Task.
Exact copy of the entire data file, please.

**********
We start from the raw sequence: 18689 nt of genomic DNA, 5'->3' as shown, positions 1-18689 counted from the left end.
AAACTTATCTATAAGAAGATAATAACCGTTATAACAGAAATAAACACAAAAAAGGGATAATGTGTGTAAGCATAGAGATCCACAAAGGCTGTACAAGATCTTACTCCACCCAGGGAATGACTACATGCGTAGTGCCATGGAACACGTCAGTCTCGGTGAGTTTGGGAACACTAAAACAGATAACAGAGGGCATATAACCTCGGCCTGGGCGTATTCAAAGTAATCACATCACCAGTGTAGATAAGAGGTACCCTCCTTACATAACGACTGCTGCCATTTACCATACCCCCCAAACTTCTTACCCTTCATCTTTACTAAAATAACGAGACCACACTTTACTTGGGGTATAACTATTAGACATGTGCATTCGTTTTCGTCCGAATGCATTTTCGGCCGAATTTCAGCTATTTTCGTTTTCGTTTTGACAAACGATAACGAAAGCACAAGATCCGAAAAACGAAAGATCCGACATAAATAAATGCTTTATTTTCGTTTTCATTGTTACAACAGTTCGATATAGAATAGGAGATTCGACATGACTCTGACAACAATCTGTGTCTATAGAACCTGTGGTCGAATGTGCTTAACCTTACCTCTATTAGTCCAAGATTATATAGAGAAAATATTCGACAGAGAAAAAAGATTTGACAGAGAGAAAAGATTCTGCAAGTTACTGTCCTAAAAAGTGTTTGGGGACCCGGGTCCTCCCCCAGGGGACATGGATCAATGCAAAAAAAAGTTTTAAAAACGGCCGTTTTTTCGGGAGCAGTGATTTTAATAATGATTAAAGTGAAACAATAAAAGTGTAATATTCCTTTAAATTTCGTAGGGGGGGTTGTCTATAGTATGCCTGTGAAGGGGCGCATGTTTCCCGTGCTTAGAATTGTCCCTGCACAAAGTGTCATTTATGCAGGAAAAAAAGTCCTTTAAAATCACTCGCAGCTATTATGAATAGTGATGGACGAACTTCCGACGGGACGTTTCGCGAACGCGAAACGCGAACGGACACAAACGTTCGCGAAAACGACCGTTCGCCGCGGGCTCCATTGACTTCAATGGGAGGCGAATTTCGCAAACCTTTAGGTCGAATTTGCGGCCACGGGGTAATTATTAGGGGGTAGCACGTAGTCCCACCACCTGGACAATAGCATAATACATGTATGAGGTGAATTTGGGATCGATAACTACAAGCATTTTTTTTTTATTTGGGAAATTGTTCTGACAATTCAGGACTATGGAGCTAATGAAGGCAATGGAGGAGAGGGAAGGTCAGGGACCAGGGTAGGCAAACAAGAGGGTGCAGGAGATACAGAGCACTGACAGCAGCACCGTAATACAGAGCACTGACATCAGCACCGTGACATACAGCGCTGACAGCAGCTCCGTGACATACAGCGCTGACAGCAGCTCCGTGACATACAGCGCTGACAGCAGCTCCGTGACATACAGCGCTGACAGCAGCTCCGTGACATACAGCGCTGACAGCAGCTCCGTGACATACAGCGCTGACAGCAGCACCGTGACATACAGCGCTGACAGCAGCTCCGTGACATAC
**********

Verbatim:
We start from the raw sequence: 18689 nt of genomic DNA, 5'->3' as shown, positions 1-18689 counted from the left end.
AAACTTATCTATAAGAAGATAATAACCGTTATAACAGAAATAAACACAAAAAAGGGATAATGTGTGTAAGCATAGAGATCCACAAAGGCTGTACAAGATCTTACTCCACCCAGGGAATGACTACATGCGTAGTGCCATGGAACACGTCAGTCTCGGTGAGTTTGGGAACACTAAAACAGATAACAGAGGGCATATAACCTCGGCCTGGGCGTATTCAAAGTAATCACATCACCAGTGTAGATAAGAGGTACCCTCCTTACATAACGACTGCTGCCATTTACCATACCCCCCAAACTTCTTACCCTTCATCTTTACTAAAATAACGAGACCACACTTTACTTGGGGTATAACTATTAGACATGTGCATTCGTTTTCGTCCGAATGCATTTTCGGCCGAATTTCAGCTATTTTCGTTTTCGTTTTGACAAACGATAACGAAAGCACAAGATCCGAAAAACGAAAGATCCGACATAAATAAATGCTTTATTTTCGTTTTCATTGTTACAACAGTTCGATATAGAATAGGAGATTCGACATGACTCTGACAACAATCTGTGTCTATAGAACCTGTGGTCGAATGTGCTTAACCTTACCTCTATTAGTCCAAGATTATATAGAGAAAATATTCGACAGAGAAAAAAGATTTGACAGAGAGAAAAGATTCTGCAAGTTACTGTCCTAAAAAGTGTTTGGGGACCCGGGTCCTCCCCCAGGGGACATGGATCAATGCAAAAAAAAGTTTTAAAAACGGCCGTTTTTTCGGGAGCAGTGATTTTAATAATGATTAAAGTGAAACAATAAAAGTGTAATATTCCTTTAAATTTCGTAGGGGGGGTTGTCTATAGTATGCCTGTGAAGGGGCGCATGTTTCCCGTGCTTAGAATTGTCCCTGCACAAAGTGTCATTTATGCAGGAAAAAAAGTCCTTTAAAATCACTCGCAGCTATTATGAATAGTGATGGACGAACTTCCGACGGGACGTTTCGCGAACGCGAAACGCGAACGGACACAAACGTTCGCGAAAACGACCGTTCGCCGCGGGCTCCATTGACTTCAATGGGAGGCGAATTTCGCAAACCTTTAGGTCGAATTTGCGGCCACGGGGTAATTATTAGGGGGTAGCACGTAGTCCCACCACCTGGACAATAGCATAATACATGTATGAGGTGAATTTGGGATCGATAACTACAAGCATTTTTTTTTTATTTGGGAAATTGTTCTGACAATTCAGGACTATGGAGCTAATGAAGGCAATGGAGGAGAGGGAAGGTCAGGGACCAGGGTAGGCAAACAAGAGGGTGCAGGAGATACAGAGCACTGACAGCAGCACCGTAATACAGAGCACTGACATCAGCACCGTGACATACAGCGCTGACAGCAGCTCCGTGACATACAGCGCTGACAGCAGCTCCGTGACATACAGCGCTGACAGCAGCTCCGTGACATACAGCGCTGACAGCAGCTCCGTGACATACAGCGCTGACAGCAGCTCCGTGACATACAGCGCTGACAGCAGCACCGTGACATACAGCGCTGACAGCAGCTCCGTGACATAC